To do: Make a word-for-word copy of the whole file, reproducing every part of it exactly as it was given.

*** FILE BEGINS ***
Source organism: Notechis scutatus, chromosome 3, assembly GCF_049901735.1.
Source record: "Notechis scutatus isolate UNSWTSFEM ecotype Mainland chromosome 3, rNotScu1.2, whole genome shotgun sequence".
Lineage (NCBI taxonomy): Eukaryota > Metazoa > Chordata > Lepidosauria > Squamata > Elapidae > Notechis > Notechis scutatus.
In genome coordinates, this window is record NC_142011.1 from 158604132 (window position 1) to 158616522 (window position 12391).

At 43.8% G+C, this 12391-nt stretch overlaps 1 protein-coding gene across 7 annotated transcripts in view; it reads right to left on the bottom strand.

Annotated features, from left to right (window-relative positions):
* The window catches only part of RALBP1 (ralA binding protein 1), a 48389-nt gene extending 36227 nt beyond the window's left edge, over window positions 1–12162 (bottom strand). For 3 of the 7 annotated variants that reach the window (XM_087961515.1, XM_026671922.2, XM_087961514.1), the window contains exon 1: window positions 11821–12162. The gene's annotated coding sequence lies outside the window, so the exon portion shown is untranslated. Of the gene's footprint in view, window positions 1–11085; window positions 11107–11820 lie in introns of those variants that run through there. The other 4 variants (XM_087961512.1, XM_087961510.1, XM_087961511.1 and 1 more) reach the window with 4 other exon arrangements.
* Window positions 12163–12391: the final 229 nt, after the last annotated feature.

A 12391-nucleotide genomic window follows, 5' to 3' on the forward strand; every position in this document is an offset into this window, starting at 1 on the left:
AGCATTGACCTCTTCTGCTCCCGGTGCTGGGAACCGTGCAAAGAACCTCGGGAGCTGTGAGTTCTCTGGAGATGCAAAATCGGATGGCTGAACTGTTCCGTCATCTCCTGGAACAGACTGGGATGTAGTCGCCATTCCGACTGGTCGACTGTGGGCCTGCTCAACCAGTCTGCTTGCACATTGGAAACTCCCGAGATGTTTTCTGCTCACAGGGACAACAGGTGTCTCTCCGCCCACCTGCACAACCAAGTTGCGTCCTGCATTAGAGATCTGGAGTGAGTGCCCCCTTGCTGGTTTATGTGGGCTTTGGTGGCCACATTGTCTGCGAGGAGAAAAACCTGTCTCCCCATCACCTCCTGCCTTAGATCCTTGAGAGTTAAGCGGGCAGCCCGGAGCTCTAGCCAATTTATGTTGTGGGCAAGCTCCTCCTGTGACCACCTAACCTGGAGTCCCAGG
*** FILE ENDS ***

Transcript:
Source organism: Notechis scutatus, chromosome 3, assembly GCF_049901735.1.
Source record: "Notechis scutatus isolate UNSWTSFEM ecotype Mainland chromosome 3, rNotScu1.2, whole genome shotgun sequence".
Lineage (NCBI taxonomy): Eukaryota > Metazoa > Chordata > Lepidosauria > Squamata > Elapidae > Notechis > Notechis scutatus.
In genome coordinates, this window is record NC_142011.1 from 158604132 (window position 1) to 158616522 (window position 12391).

At 43.8% G+C, this 12391-nt stretch overlaps 1 protein-coding gene across 7 annotated transcripts in view; it reads right to left on the bottom strand.

Annotated features, from left to right (window-relative positions):
* The window catches only part of RALBP1 (ralA binding protein 1), a 48389-nt gene extending 36227 nt beyond the window's left edge, over window positions 1–12162 (bottom strand). For 3 of the 7 annotated variants that reach the window (XM_087961515.1, XM_026671922.2, XM_087961514.1), the window contains exon 1: window positions 11821–12162. The gene's annotated coding sequence lies outside the window, so the exon portion shown is untranslated. Of the gene's footprint in view, window positions 1–11085; window positions 11107–11820 lie in introns of those variants that run through there. The other 4 variants (XM_087961512.1, XM_087961510.1, XM_087961511.1 and 1 more) reach the window with 4 other exon arrangements.
* Window positions 12163–12391: the final 229 nt, after the last annotated feature.

A 12391-nucleotide genomic window follows, 5' to 3' on the forward strand; every position in this document is an offset into this window, starting at 1 on the left:
AGCATTGACCTCTTCTGCTCCCGGTGCTGGGAACCGTGCAAAGAACCTCGGGAGCTGTGAGTTCTCTGGAGATGCAAAATCGGATGGCTGAACTGTTCCGTCATCTCCTGGAACAGACTGGGATGTAGTCGCCATTCCGACTGGTCGACTGTGGGCCTGCTCAACCAGTCTGCTTGCACATTGGAAACTCCCGAGATGTTTTCTGCTCACAGGGACAACAGGTGTCTCTCCGCCCACCTGCACAACCAAGTTGCGTCCTGCATTAGAGATCTGGAGTGAGTGCCCCCTTGCTGGTTTATGTGGGCTTTGGTGGCCACATTGTCTGCGAGGAGAAAAACCTGTCTCCCCATCACCTCCTGCCTTAGATCCTTGAGAGTTAAGCGGGCAGCCCGGAGCTCTAGCCAATTTATGTTGTGGGCAAGCTCCTCCTGTGACCACCTAACCTGGAGTCCCAGG